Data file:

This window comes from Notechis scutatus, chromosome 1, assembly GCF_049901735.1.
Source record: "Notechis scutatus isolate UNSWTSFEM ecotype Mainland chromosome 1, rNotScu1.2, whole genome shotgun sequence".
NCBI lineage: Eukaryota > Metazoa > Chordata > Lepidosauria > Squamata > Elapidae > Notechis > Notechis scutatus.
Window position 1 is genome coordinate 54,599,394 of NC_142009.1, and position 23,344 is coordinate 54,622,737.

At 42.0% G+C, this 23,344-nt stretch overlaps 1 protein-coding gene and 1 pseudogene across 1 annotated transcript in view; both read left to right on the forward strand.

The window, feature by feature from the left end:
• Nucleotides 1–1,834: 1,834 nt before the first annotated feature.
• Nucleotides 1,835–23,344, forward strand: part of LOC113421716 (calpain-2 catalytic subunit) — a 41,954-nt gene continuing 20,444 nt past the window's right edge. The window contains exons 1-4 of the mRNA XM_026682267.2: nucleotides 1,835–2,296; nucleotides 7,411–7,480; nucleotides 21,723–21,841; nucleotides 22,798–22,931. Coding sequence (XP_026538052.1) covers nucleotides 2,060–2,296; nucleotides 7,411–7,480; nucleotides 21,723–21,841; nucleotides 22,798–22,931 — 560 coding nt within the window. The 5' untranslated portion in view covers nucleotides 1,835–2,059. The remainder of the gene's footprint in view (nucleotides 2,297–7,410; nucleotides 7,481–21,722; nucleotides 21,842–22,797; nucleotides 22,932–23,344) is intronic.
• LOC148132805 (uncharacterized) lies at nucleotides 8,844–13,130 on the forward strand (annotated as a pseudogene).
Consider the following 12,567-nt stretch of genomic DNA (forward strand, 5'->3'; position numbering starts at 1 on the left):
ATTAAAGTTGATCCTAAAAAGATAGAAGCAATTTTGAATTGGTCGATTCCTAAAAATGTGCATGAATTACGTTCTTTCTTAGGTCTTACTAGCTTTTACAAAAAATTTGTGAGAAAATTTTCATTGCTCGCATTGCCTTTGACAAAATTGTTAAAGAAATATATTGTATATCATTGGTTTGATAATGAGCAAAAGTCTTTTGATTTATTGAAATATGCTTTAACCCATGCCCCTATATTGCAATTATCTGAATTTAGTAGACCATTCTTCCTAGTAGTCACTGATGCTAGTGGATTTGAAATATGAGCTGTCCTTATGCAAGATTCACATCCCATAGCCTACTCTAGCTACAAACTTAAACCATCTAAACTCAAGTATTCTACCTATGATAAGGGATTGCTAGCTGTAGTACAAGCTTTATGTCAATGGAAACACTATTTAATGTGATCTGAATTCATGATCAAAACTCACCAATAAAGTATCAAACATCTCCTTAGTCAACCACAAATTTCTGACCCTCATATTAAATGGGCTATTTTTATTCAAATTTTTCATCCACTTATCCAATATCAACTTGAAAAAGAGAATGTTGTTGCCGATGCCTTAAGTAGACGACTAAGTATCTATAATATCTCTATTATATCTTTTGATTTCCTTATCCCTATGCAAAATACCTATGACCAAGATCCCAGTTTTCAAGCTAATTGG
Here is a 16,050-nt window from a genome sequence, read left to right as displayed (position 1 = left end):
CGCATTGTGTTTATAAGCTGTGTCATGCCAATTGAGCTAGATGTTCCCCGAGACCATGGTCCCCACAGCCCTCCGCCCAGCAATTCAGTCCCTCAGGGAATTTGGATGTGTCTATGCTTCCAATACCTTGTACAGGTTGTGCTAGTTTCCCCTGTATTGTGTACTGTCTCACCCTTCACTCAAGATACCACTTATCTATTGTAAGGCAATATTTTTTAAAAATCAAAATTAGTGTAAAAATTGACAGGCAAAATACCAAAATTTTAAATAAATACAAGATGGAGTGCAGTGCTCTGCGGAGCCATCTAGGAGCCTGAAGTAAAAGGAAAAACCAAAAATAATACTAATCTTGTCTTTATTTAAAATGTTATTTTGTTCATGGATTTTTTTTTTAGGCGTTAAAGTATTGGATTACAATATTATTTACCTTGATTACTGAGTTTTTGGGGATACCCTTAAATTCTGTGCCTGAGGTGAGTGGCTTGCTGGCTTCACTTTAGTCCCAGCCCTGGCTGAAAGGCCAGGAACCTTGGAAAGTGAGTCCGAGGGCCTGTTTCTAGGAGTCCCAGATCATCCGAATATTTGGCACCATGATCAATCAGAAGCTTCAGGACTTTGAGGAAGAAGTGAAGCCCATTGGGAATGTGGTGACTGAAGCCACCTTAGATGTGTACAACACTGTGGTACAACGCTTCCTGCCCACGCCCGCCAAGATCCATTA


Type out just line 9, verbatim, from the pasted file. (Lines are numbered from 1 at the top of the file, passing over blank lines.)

• LOC148132805 (uncharacterized) lies at nucleotides 8,844–13,130 on the forward strand (annotated as a pseudogene).